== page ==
by Spider Johnson
Like most men, I went into wedlock without the hint of a thought about having kids and remained oblivious to it for several years thereafter. Then the kid cavalcade began among our friends and while the wonderful strangeness of their babies’ first steps, getting weaned, first words, etc., etc., was a curiously fun celebration for me, it still didn’t quite cross over as a probability for me. After all, I was a busy guy, I had my art for my children and my music for the rest of my fulfillment in life. What did I need kids for? There was no shortage of human beings on the planet and I was doing my part for zero population growth. And I was just too, well, busy.
The “busy” excuse was, of course, a convenient synonym for “afraid.” I wouldn’t have called it that back then because I just wasn’t that insightful at the time. I couldn’t have admitted that I didn’t want to take on such a huge responsibility or that I just wasn’t that mature or all the other real reasons behind my denial; that kind of wisdom would come later—no surprise.
It wasn’t because I didn’t love my wife—I did, very much. I was clear that I would spend the rest of my life with her and I was faithfully committed to those wedding vows. Sure, she mentioned it now and then but I deferred the question, thinking to myself that there’s plenty of time to discuss this later. Little did I know how important it was to her, not until later.
After the aforementioned kid cavalcade, the conversations about having kids became more frequent and serious. I was, finally, beginning to realize that I couldn’t avoid it any longer. It became clear, despite no ultimatums, that if I wanted to remain married to this woman I loved, I had to step up and do my part. So, at age 33, the process of having a baby began.
In order to have a baby, the first step is to get pregnant. It turns out that is easier said than done when two people are actually trying—instead of avoiding—to make a kid. The trying part was easy, of course, and natural and fun, and even though we did all the right things with ovulation timing, stop-in-the-middle-of-the-day-quickies, vitamin & exercise regimens, yoga, meditation, different sex positions, nothing seemed to work. Then the fertility doctor visits started. The first step was a sperm test, and since they needed a fresh warm sample, I had to “render” one in the semi-privacy of my VW camper van at the clinic parking lot and deliver it without smirking too much.
I had my doubts that my sperm was infertile, having impregnated two former girlfriends during the irresponsible oblivion of passion, both of whom terminated those pregnancies—but that’s another story. Sure enough, my sperm count was high. So, we kept trying and trying, to no avail. And since our “fertility” doctor turned out to be non-board certified in that field & was just an opportunist, we elected not to pursue egg testing with him. After a while, our efforts to get pregnant began to wane and an unspoken pall of disappointment came between us.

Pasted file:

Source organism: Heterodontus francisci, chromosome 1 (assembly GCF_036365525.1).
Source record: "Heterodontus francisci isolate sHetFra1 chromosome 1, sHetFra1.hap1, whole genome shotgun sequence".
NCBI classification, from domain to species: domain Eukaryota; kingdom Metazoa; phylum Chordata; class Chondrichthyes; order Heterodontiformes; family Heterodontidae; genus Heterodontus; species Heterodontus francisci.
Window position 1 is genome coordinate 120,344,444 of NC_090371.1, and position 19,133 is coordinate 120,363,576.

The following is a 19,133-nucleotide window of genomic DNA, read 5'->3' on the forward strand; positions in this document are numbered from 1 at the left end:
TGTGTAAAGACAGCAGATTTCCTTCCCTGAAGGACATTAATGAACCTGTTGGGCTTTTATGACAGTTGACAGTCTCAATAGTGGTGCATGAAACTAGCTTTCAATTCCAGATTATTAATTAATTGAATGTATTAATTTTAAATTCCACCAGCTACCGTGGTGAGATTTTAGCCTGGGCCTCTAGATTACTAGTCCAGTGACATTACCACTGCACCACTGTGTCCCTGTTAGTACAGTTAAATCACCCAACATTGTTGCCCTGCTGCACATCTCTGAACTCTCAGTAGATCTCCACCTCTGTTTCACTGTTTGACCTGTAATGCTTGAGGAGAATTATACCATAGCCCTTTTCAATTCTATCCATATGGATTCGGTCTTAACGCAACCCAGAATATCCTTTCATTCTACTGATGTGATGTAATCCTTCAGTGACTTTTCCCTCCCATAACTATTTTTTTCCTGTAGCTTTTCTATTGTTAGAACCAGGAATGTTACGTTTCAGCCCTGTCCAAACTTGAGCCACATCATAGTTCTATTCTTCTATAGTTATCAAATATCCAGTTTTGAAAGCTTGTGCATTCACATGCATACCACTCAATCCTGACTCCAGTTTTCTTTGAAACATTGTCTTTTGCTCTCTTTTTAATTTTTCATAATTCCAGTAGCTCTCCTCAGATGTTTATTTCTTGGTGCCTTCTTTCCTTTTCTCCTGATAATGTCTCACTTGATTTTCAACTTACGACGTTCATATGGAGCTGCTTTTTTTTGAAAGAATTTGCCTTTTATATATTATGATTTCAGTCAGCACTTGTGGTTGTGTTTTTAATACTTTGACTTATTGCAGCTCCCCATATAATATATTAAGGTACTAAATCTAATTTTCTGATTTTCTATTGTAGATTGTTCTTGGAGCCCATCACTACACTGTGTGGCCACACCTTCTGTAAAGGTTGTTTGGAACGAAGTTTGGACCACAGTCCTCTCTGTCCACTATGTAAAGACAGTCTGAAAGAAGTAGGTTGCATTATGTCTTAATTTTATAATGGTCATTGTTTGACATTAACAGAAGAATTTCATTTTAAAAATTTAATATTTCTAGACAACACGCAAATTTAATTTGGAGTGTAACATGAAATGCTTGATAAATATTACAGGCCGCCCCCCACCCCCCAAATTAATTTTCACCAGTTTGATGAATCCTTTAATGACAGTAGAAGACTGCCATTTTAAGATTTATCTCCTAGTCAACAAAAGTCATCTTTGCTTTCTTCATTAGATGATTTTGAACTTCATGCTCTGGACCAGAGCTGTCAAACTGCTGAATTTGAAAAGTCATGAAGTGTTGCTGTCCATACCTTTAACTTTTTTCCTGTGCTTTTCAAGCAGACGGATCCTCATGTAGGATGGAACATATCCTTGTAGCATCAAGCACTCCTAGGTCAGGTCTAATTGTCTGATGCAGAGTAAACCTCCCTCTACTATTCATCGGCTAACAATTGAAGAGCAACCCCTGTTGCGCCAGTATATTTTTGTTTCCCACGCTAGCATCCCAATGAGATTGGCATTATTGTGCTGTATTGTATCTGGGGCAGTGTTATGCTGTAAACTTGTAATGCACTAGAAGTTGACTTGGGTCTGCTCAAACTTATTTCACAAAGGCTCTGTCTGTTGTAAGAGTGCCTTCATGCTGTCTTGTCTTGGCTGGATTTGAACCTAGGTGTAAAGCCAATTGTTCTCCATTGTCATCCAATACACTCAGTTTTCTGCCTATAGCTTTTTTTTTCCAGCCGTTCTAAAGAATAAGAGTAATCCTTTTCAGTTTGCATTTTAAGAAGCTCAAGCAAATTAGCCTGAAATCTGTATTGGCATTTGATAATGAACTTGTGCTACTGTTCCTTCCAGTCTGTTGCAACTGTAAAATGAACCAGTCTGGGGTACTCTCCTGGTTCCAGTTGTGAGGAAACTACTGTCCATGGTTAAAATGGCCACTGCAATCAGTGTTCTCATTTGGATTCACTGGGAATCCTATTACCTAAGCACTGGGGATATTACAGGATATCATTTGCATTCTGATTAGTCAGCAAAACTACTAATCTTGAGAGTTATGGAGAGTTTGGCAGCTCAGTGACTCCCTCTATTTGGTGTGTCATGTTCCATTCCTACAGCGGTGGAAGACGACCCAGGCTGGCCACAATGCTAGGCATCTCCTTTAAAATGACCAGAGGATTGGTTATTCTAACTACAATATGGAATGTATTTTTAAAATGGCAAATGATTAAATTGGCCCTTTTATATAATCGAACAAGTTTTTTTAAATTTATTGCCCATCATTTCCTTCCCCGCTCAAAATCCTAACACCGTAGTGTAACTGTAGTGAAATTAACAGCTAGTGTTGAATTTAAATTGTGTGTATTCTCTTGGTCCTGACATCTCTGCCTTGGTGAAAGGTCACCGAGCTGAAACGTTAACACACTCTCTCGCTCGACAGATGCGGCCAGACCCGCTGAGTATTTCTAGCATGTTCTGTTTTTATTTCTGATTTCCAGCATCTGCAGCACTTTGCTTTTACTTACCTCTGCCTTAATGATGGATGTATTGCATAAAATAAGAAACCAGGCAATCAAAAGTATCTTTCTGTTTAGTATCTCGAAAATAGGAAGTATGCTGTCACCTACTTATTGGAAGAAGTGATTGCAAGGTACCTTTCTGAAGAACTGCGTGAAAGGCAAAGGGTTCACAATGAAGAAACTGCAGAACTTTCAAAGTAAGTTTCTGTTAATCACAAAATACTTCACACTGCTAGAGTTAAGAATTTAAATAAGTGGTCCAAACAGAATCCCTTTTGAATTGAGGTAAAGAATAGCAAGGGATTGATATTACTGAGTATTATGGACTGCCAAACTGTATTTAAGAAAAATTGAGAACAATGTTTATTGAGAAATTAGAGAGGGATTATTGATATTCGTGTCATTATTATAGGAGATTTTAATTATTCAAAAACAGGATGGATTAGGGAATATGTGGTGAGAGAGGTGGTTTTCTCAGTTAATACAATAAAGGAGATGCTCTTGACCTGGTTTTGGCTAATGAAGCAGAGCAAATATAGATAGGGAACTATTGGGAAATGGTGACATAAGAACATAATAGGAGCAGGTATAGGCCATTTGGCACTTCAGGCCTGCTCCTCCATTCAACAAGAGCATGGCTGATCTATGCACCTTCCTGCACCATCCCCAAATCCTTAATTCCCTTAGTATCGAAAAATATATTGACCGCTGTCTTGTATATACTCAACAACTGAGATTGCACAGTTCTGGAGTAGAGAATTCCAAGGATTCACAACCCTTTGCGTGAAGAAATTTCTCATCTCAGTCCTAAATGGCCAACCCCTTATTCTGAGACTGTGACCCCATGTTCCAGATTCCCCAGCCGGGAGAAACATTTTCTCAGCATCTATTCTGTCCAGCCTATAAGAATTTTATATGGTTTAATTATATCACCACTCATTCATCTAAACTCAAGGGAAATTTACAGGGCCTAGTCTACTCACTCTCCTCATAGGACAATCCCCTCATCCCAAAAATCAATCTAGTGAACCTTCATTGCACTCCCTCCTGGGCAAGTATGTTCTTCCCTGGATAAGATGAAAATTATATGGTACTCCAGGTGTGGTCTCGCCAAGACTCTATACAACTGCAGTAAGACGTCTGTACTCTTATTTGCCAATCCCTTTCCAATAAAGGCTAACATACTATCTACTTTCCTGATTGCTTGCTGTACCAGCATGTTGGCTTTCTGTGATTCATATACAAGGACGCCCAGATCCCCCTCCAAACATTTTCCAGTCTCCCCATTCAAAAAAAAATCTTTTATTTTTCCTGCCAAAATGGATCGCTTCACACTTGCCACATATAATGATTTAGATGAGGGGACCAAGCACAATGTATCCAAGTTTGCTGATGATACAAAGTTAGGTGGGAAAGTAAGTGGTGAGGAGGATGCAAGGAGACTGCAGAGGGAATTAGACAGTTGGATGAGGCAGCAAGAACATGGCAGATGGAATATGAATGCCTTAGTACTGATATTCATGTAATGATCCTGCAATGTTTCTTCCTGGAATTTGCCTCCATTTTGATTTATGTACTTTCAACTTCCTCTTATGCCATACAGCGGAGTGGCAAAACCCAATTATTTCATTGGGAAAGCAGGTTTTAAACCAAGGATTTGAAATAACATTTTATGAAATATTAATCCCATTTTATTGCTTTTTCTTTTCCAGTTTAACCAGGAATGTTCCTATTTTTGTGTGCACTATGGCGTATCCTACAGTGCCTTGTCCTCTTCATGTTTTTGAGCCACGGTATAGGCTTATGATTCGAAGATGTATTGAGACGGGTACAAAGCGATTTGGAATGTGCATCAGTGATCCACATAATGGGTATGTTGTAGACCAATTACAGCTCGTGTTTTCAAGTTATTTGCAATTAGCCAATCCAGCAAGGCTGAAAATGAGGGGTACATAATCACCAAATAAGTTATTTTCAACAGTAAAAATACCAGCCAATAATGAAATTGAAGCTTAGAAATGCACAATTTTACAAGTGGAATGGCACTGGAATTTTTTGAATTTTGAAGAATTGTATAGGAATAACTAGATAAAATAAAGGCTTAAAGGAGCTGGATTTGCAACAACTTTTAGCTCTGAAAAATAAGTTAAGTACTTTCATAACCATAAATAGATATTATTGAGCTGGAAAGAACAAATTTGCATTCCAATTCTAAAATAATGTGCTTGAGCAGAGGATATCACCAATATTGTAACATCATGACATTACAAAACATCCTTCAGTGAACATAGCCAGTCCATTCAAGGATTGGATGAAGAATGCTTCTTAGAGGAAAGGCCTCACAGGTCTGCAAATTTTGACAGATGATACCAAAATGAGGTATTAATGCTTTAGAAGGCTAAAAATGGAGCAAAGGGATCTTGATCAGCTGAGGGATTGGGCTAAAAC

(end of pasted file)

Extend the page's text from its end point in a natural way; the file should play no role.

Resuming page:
Discussions about adoption started, albeit without a lot of enthusiasm. New friends with an adopted child invited us to their annual Adoption Agency Celebration, where parents and their adoptees gathered for a picnic and made small talk, and a dawning realization that there was no joy in this option for us became clearer. We had a talk afterwards and came to the agreement that we would not resort to “heroic means” just to end up with a kid. I’m pretty sure that moment rendered a major crack in the foundation of our marriage from which it never recovered. True enough, in time and for additonal reasons, we divorced.
It turns out that my wife had gone through a medical treatment for some kind of swallow reflex problem when she was a child, a procedure using radiation on her thyroid. It was not known at the time that it could cause infertility, and that’s what we think happened.
So why did I never have kids? Dumb luck, or dumb un-luck, as the case may be. It certainly didn’t happen resulting from a great effort on my part, one way or the other. I just did what many other hapless husbands felt obligated to do—become a live-in, providing sperm donor. I’m not complaining about this nor am I in any way denigrating those few men who actually go into marriage planning and fully expecting & looking forward to fatherhood; I’m just telling the raw truth about Great Nature’s role for the male of any species (with rare exception), humans included, which is to fertilize as often and as randomly as possible. Would I have been a great dad? Damn right. Do I regret not having children? No, but I do feel wistful at times at their absence in my life. My life would have been notably different if I had been a father, yes, but my life has been richly rewarding without them. I do have the occasional joys of being an uncle, a godfather, even a good friend to the younger ones, and that’s good enough.